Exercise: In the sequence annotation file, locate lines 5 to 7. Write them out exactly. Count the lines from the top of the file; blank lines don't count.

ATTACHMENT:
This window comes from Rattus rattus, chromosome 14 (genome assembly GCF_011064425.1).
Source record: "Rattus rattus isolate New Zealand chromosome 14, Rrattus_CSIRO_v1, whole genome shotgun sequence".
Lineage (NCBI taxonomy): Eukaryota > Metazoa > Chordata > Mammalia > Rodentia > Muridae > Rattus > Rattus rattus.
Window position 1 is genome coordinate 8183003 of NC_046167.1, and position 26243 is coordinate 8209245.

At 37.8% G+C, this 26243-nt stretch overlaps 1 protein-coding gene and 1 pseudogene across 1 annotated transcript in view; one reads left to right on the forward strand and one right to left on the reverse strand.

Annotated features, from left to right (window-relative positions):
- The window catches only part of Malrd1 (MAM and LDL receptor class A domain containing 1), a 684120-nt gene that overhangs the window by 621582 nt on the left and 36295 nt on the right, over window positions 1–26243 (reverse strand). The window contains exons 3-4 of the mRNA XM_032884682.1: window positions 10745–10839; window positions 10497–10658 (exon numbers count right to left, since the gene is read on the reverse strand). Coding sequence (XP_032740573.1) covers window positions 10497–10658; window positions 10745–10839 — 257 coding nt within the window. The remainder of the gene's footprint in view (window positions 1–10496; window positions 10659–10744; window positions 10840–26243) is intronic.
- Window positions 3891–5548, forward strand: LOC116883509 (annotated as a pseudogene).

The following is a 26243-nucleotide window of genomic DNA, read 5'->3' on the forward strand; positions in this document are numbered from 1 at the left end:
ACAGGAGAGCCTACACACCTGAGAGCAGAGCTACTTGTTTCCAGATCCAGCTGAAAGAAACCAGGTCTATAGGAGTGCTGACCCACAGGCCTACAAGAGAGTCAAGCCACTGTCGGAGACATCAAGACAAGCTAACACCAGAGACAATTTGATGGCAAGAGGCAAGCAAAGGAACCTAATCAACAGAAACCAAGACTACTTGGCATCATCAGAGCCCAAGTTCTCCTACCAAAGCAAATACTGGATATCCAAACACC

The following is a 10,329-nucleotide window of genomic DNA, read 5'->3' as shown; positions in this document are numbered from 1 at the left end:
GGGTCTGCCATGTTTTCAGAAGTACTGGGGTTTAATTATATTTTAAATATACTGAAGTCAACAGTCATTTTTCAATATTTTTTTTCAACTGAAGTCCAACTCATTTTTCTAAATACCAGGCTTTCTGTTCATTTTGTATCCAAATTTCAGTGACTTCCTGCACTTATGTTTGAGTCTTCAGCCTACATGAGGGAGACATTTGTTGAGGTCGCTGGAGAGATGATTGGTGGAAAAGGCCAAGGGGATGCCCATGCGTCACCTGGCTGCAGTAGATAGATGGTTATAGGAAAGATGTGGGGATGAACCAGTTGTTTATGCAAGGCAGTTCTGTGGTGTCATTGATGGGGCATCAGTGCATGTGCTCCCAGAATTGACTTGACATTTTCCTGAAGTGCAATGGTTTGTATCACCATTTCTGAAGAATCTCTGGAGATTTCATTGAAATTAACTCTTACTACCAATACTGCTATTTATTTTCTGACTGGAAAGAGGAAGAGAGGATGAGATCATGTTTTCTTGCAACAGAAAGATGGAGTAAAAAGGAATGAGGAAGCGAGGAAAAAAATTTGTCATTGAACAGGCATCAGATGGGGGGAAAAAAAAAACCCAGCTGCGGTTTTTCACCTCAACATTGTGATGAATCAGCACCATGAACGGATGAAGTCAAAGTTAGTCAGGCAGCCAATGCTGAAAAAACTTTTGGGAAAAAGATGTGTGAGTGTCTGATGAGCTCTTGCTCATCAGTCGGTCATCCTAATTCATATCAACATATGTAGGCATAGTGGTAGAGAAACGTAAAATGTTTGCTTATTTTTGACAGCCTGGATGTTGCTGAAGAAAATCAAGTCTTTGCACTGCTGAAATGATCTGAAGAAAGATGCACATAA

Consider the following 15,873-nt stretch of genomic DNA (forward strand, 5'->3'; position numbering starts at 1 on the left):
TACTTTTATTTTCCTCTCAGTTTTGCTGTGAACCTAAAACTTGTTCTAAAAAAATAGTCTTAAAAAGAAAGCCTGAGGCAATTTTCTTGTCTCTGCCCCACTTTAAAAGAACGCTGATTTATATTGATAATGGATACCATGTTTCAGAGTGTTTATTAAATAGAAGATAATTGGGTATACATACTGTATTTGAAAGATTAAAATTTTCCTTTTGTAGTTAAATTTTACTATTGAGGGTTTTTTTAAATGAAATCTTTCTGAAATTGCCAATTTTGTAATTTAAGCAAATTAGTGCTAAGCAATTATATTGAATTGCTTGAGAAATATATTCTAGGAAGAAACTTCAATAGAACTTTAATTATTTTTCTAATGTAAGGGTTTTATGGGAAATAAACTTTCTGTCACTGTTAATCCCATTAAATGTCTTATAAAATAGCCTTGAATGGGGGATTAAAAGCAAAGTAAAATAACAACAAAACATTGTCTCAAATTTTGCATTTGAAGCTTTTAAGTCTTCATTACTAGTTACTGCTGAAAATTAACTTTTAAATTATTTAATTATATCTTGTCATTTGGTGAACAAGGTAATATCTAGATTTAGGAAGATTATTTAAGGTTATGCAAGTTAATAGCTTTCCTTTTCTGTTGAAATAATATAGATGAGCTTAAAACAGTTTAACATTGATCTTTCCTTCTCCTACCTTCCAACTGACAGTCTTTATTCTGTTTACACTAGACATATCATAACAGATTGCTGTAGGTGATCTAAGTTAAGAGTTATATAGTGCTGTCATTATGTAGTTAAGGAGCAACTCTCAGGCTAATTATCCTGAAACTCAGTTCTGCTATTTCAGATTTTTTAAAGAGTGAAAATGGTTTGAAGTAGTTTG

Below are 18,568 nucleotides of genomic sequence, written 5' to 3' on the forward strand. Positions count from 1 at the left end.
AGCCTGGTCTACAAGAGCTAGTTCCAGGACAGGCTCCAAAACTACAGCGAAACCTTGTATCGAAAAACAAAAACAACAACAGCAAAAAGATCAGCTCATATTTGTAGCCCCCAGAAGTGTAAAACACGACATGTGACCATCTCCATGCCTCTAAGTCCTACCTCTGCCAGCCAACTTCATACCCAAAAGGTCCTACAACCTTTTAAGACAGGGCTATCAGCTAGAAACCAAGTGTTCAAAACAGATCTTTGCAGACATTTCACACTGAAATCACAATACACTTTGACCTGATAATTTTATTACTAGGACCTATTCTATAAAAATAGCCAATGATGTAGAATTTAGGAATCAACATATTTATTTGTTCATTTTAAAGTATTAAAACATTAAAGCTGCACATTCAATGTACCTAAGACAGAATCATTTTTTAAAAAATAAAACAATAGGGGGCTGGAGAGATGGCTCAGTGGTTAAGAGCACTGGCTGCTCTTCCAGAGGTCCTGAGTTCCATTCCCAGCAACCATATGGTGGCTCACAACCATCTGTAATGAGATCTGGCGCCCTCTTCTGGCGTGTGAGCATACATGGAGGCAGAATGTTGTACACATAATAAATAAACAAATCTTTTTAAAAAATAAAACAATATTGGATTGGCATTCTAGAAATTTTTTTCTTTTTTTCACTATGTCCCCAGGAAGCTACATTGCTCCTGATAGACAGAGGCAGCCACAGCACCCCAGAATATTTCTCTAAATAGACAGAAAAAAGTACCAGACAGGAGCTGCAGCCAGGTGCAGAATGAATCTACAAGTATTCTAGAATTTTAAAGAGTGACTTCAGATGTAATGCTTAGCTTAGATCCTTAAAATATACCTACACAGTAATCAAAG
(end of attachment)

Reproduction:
At 37.8% G+C, this 26243-nt stretch overlaps 1 protein-coding gene and 1 pseudogene across 1 annotated transcript in view; one reads left to right on the forward strand and one right to left on the reverse strand.

Annotated features, from left to right (window-relative positions):
- The window catches only part of Malrd1 (MAM and LDL receptor class A domain containing 1), a 684120-nt gene that overhangs the window by 621582 nt on the left and 36295 nt on the right, over window positions 1–26243 (reverse strand). The window contains exons 3-4 of the mRNA XM_032884682.1: window positions 10745–10839; window positions 10497–10658 (exon numbers count right to left, since the gene is read on the reverse strand). Coding sequence (XP_032740573.1) covers window positions 10497–10658; window positions 10745–10839 — 257 coding nt within the window. The remainder of the gene's footprint in view (window positions 1–10496; window positions 10659–10744; window positions 10840–26243) is intronic.